“Maybe I should post the flyer on Facebook”, I suggest as we wait for our train to leave the station. It's only ten past five and I'm already exhausted from doing nothing at work but creating flyers.
“Not yet. Let’s wait another day before resorting to that.”
“What exactly are we resorting to? Posting his picture on the internet for all to see? Being so desperate to find our child that I would actually consider plastering his face all over the web? All over my feed? Explain to me your logic, please?"
"He’s coming back just like the last time.” My husband is always so damn sure of himself. Probably one of the reasons the sound of his voice makes me sick.
I can see he’s trying his best to be reassuring, but putting my faith in people doesn’t suit me well either.
“And what if he doesn’t THIS time? What if he doesn’t come back THIS week? THIS month? Can I post it then? You tell me how long should we wait.”
“He’s coming back.”
“And what if he doesn’t ever come back? Can I blame it all on you? Would it be okay if I hated you forever?”
“Let’s just wait on the Facebook thing, okay? Just wait until we get home.”
Patience isn’t my thing either, so I click on the Facebook app as our train pulls out of the station. Two shares on my “Missing Child, Please Share.” post from the other night. There is a missing child in my city and with 150 “Friends” the post only received two Shares and one Like. In my mind, the word runaway in the eyes of a police officer means an abundance of eye rolls. I guess the word runaway means the same thing to the general population. I scroll through my Timeline and find the original post of Alex with his infant cousin. Thirty-two Likes. Not too bad considering I only have 150 “Friends”. But if I’m doing the math correctly that’s 21% out of 150 “Friends” rooting for my happy picture and just over 1% hoping for a safe return on a random Missing Child post. But it’s not my child on the post, it's someone else's problem, so I guess that factors in, too.
Add bullshit to the list of things that make this world go round and round.
Driving home from the train station I spot Alex from a distance. I’ve done this before when we’ve gone out looking for him. I see him and then realize it’s not him, just a replica of a wandering child. But this time, it is him. The sweatshirt and the bleach gave him away.
“Sign here. This gives us authorization to keep and treat your son.”
In the car ride home, at 1:36 am, I sit back and wonder how many people would’ve shared my post if we didn’t end up finding him. The sealed FedEx envelope with the 8.5 x 11 pieces of paper sits between the windshield and the dashboard and I wonder if we would’ve gotten any calls on my awesome Missing Child flyer, the one inviting any and all leads and tips to the whereabouts of my son. Probably not. Maybe if I left the baby in the picture it would’ve garnered more interest but I know I’m just being crazy now.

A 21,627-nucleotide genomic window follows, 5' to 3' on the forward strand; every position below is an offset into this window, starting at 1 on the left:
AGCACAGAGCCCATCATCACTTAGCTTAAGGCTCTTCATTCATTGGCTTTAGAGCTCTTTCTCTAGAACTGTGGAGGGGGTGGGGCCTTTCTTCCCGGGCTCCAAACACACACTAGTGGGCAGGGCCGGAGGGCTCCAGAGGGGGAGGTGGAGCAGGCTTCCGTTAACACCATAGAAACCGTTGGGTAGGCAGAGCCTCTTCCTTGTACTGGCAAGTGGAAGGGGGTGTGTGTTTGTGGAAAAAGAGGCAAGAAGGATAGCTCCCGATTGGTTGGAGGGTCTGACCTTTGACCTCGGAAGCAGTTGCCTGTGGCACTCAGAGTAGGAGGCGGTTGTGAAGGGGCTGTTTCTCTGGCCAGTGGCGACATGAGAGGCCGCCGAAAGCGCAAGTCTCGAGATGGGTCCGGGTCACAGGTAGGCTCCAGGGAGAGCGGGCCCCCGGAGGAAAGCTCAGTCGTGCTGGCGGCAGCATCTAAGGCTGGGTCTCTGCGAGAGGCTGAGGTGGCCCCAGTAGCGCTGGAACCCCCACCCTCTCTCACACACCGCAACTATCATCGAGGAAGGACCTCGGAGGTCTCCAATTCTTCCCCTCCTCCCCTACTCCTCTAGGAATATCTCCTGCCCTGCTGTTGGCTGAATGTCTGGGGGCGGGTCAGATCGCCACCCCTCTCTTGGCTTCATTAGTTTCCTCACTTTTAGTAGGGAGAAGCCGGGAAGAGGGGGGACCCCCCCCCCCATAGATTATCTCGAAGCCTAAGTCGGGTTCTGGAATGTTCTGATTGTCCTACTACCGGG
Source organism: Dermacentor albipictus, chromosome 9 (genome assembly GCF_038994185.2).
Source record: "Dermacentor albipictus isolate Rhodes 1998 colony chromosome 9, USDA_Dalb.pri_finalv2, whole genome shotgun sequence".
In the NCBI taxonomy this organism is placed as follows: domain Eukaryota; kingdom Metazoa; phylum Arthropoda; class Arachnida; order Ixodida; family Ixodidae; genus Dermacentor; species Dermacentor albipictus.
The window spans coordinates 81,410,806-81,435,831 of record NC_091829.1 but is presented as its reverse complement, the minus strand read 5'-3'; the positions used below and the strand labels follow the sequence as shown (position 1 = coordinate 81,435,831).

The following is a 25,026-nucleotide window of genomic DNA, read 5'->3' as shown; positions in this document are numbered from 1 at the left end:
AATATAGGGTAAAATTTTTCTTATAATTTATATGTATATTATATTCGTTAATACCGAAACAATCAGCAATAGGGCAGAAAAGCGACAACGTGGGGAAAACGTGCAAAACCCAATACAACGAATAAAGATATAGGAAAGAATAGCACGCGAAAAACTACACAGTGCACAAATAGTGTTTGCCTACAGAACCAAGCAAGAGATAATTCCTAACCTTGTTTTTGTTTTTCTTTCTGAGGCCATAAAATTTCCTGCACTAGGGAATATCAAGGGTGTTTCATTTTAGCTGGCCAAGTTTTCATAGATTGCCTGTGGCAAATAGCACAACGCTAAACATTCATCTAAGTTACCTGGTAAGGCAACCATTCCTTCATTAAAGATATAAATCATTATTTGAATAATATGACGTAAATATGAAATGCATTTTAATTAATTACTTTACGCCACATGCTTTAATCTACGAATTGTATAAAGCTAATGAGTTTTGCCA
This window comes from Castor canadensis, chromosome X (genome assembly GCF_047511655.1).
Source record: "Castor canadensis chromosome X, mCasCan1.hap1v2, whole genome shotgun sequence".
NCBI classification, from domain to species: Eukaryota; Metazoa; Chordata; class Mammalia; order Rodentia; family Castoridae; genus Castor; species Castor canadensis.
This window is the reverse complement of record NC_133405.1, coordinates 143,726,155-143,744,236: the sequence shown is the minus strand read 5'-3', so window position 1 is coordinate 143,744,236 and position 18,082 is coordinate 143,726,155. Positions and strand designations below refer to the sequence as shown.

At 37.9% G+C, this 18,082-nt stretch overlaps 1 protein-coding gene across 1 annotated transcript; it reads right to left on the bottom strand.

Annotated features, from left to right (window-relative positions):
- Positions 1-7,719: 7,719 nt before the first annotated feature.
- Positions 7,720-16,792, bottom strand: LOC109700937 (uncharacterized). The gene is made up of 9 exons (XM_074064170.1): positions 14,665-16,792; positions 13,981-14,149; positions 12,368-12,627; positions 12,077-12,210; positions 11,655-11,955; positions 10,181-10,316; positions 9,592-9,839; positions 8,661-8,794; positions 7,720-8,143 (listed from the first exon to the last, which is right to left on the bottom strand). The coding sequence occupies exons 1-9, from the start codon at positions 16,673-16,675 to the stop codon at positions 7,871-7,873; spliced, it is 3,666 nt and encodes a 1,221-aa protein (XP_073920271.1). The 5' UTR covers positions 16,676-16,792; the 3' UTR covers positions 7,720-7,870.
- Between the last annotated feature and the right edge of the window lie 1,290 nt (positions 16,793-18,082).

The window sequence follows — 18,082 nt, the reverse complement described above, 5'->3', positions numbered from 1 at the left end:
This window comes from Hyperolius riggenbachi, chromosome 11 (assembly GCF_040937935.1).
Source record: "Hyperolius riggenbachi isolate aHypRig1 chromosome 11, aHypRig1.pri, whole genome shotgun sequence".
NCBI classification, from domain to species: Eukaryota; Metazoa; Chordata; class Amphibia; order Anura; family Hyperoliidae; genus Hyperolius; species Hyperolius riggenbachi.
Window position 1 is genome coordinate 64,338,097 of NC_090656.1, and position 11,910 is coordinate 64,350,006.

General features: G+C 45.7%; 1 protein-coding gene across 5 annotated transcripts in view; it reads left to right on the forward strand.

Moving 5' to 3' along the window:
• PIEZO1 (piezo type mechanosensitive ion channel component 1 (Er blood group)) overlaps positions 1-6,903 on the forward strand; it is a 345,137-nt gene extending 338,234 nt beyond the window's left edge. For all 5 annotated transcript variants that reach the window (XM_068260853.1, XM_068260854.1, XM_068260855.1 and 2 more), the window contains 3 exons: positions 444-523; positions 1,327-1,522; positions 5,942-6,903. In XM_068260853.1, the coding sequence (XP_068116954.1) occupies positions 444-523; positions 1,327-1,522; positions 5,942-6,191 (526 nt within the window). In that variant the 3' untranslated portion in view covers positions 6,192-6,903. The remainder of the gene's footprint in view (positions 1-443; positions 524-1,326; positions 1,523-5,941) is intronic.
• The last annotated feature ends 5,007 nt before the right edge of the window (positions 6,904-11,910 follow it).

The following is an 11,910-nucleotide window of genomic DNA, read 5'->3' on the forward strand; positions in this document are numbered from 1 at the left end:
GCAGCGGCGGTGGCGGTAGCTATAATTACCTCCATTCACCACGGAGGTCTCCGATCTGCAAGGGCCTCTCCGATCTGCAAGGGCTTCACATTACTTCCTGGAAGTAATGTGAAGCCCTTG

“You okay?” He can only see the reflection of my face in the car window.
“Sure. Aren’t you?” I didn’t even have the energy to look in his direction. We’ve been together long enough to know that I wasn’t looking for an answer. I open up my phone and click on the Facebook app. We still had a long car ride home and I didn't want to catch a glimpse of myself in the rearview mirror.
There’s a picture of him smiling in front of the jumbo pizza we ordered for the party. There’s another one of him smiling in front of his birthday cake. Picture upon picture of what I thought was pure happiness. And then I notice the picture with two kids sitting next to him on a couch. Out of his entire class only four kids ended up making it to his big party. Four kids out of a class of twenty-seven. And if my memory serves me well, he wasn’t really friends with any of them. I sometimes hate Facebook.
I can invite anyone to any party using only a 8.5 x 11 piece of paper.
But it didn’t matter how amazing my invitations were.
And then it occurred to me...Our 13 year old son is no longer missing, but there is a piece of him that is definitely broken.
And leaving him at that hospital can only make things worse.
Chapter Four -- Coming Soon
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Filed under: Parenting